(sentence 1) He saw me happy swimming. (sentence 2) You see me happy working with me.

Without any context, who is the subject of the sentences above? In sentence 1, Who is the subject of swimming? And in sentence 2, who is the subject of working? Do we have to judge the subject according to the sentence? Please, tell me.

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    Neither of your sentences is really grammatical. They're certainly not idiomatic. But He and You are the subject of the verbs saw and see in your sentences. – Tᴚoɯɐuo Jan 6 '18 at 17:38
  • Then, how about this? 1. He saw me happy who is swimming. 2. You see me happy while working with me. – 박용현 Jan 6 '18 at 18:00
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    I don't know what you're trying to say, but I'll try to help. It should read this way: "He saw me happy while I was swimming." "He saw me happily swimming." Your second sentence, "You see me happy while working with me" is okay, but not great. Maybe, it'd be better if it were, "You notice that I'm happy whenever we are working together." I just don't know what you're saying exactly because the sentences are idiomatically off and ambiguous. – Nick Jan 6 '18 at 18:36
  • It seems your question is not "Who is the subject?" but how to understand the participle clauses, "swimming" and "working with me". – Tᴚoɯɐuo Jan 6 '18 at 19:06

Your examples (including in the comment) are ungrammatical or at least awkward.

You can say the following:

You see me happy.

Because it is clear that "happy" refers to "me," it is fine to use this construct in everyday conversation. However, if you add a phrase after "happy," the sentence can become confusing and awkward:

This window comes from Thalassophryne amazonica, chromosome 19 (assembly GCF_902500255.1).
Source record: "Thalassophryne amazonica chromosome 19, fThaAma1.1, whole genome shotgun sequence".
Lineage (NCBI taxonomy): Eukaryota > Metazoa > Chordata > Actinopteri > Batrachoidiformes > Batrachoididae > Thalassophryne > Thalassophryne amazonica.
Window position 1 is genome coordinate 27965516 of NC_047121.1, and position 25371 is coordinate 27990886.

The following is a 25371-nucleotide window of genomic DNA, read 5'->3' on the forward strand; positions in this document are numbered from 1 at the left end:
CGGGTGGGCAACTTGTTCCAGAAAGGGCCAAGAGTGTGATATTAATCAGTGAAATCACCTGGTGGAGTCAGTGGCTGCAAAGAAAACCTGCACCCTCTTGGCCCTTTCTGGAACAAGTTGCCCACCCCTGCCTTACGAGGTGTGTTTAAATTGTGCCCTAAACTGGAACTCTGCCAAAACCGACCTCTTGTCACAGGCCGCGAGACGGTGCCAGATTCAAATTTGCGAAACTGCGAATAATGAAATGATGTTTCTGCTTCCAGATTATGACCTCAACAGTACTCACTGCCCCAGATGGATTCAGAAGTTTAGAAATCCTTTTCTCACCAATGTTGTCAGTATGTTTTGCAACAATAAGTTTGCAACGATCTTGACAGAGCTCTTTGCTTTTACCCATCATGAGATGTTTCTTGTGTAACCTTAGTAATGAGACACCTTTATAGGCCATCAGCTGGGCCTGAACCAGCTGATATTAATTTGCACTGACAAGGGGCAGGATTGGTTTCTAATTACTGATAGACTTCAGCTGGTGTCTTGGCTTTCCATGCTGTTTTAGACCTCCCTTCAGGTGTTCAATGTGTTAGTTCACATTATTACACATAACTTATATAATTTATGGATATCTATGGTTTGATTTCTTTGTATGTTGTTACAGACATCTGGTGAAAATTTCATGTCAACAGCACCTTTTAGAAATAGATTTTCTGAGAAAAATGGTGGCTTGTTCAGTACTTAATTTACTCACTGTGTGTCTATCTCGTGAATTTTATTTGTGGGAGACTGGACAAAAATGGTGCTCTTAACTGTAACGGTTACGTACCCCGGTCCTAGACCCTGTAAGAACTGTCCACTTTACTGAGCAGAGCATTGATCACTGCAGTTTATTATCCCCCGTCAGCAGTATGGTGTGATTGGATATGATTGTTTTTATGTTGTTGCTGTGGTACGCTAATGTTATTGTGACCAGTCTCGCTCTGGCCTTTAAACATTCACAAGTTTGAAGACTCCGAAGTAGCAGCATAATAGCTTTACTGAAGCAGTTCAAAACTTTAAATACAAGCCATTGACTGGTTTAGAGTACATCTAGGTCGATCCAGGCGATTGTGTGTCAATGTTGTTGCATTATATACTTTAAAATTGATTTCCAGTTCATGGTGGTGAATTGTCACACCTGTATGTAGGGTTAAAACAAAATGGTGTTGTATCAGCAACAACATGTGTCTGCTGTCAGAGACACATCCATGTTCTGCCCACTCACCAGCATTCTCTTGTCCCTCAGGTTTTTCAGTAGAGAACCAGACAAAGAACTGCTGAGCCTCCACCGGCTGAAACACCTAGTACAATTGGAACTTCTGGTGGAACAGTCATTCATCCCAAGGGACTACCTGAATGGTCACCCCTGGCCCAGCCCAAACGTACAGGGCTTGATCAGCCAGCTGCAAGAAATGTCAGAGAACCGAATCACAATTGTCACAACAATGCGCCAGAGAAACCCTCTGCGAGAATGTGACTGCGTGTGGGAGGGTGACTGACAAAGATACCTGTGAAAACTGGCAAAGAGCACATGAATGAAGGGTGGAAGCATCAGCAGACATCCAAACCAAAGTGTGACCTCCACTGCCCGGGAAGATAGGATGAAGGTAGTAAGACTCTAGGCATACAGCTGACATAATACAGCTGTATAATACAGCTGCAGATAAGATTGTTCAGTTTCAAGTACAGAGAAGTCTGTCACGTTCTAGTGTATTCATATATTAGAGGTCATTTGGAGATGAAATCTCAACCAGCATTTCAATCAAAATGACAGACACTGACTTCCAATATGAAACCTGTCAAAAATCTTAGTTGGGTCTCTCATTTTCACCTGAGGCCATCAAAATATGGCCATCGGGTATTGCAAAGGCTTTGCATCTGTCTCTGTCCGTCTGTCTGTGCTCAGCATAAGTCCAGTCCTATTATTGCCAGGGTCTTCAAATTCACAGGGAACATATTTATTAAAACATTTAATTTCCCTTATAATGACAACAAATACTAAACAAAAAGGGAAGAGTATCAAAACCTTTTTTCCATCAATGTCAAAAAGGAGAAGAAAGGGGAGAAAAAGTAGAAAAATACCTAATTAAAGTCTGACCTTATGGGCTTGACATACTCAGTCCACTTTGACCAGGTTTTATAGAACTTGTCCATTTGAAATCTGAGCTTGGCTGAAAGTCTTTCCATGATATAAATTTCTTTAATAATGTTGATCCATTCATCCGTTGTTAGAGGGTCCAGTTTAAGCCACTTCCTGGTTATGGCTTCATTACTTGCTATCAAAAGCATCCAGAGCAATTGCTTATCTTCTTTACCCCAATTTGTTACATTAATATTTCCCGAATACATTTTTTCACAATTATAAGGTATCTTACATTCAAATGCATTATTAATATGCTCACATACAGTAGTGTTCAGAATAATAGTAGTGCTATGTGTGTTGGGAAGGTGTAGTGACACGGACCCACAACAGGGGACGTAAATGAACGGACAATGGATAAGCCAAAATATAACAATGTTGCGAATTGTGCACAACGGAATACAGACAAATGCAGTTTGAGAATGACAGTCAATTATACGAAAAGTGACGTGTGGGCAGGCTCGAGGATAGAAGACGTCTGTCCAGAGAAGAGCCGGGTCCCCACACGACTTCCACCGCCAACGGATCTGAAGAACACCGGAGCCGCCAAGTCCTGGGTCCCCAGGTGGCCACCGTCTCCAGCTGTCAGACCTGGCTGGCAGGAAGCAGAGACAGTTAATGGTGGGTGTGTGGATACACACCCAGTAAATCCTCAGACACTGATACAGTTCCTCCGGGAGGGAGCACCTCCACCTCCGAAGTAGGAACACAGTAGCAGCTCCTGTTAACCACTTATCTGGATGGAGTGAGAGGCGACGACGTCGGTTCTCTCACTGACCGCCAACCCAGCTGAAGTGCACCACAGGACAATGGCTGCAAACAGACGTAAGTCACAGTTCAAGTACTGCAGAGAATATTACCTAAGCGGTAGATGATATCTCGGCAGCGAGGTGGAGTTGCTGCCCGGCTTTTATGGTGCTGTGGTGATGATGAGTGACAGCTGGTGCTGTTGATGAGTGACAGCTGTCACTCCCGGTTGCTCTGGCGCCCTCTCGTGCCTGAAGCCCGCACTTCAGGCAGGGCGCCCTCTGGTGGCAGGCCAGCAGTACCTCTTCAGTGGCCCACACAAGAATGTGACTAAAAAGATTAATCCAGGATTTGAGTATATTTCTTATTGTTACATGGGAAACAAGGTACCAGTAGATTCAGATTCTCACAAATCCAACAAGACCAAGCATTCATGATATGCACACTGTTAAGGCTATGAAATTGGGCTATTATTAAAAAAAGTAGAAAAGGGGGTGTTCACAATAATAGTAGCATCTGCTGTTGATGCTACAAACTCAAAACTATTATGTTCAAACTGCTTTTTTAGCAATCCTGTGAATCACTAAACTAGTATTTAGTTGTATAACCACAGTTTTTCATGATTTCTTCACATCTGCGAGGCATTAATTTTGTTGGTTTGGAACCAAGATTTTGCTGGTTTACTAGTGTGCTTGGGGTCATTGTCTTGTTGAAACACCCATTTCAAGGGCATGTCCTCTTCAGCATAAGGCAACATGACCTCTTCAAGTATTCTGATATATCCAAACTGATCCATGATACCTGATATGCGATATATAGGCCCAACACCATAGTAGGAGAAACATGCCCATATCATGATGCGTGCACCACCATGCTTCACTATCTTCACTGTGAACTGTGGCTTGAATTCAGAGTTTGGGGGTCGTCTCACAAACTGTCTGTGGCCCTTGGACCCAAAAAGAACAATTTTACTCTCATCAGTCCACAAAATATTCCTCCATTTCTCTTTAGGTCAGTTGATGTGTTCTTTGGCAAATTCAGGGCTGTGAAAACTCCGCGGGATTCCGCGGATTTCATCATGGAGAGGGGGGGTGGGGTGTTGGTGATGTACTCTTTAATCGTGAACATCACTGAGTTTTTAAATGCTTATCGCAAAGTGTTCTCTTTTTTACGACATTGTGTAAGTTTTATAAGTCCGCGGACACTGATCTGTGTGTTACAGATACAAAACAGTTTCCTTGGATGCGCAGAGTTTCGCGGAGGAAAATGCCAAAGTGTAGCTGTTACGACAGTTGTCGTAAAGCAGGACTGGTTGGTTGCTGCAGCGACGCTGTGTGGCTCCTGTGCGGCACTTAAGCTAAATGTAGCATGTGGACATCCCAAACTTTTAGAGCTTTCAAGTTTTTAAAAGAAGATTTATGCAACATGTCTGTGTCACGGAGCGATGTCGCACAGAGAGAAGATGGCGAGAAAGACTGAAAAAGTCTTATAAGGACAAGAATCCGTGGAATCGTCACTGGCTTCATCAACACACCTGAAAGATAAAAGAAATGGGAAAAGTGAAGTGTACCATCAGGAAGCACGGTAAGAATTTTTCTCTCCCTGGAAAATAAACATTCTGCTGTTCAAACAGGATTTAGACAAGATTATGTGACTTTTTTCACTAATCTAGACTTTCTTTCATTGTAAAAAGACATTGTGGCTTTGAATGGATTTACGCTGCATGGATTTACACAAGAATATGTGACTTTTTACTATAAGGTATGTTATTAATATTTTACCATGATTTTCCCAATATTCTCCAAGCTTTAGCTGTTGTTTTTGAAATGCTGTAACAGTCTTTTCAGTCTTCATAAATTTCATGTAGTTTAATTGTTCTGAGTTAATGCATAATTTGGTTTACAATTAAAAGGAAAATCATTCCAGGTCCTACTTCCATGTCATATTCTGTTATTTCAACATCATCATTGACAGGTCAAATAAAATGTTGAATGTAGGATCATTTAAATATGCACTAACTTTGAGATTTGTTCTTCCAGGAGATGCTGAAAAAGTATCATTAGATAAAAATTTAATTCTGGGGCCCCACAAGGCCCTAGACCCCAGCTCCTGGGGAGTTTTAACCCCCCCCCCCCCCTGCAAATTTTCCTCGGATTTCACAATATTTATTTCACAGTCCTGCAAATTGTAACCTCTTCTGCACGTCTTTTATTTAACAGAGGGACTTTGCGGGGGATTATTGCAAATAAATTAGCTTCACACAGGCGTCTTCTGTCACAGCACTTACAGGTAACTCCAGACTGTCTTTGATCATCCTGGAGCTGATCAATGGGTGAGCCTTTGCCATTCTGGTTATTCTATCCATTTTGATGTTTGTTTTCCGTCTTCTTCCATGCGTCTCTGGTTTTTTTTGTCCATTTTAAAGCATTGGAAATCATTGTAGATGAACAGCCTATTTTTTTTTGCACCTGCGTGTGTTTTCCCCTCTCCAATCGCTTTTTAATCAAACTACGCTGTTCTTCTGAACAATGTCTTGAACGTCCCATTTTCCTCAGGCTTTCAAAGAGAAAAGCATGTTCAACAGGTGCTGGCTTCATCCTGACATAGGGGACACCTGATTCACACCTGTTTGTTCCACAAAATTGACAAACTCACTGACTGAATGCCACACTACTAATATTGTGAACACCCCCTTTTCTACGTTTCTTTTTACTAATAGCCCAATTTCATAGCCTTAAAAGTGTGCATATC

You see me happy while working with me|you. [AWKWARD]

Instead, you can use the adverb happily. Remember to keep the adverb next to the verb it modifies, which is swimming. Either of the following is good:

He saw me happily swimming.

He saw me swimming happily.

You see me happily working with you.

Another good option is to clarify who is happy, like this:

You see that I am happy when I am working with you.

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    Yeah, I tried to help him out in my comment above, but I had a hard time understanding precisely what he is trying to say; however, I had an idea as to what he is trying in his question. Some of it is ambiguous, however. – Nick Jan 6 '18 at 18:40

These sentences involve an adjective and a participle in a row: I think that the meaning you intend is that the first adjective is valid when the participle clause is true: the omission of the when is theoretically possible but adds to the confusion. Here is the complete first sentence:

You see me happy when I am swimming

If the subject and verb are omitted form the participle clause, we assume that the subject of the participle is the same as the subject of the adjective, so this means the same:

You see me happy when swimming

If the subject is not the same as for the adjective, it is always necessary to specify the subject:

You see me happy when you are swimming

The second sentence doesn't make sene, because without a specified subject we assume me/I, and so this is what it means:

You see me happy when I am working with me.

This clearly doesn't make sense, so I think that the intended meaning requires you to specify the subject, for example:

You see me happy when you are working with me.

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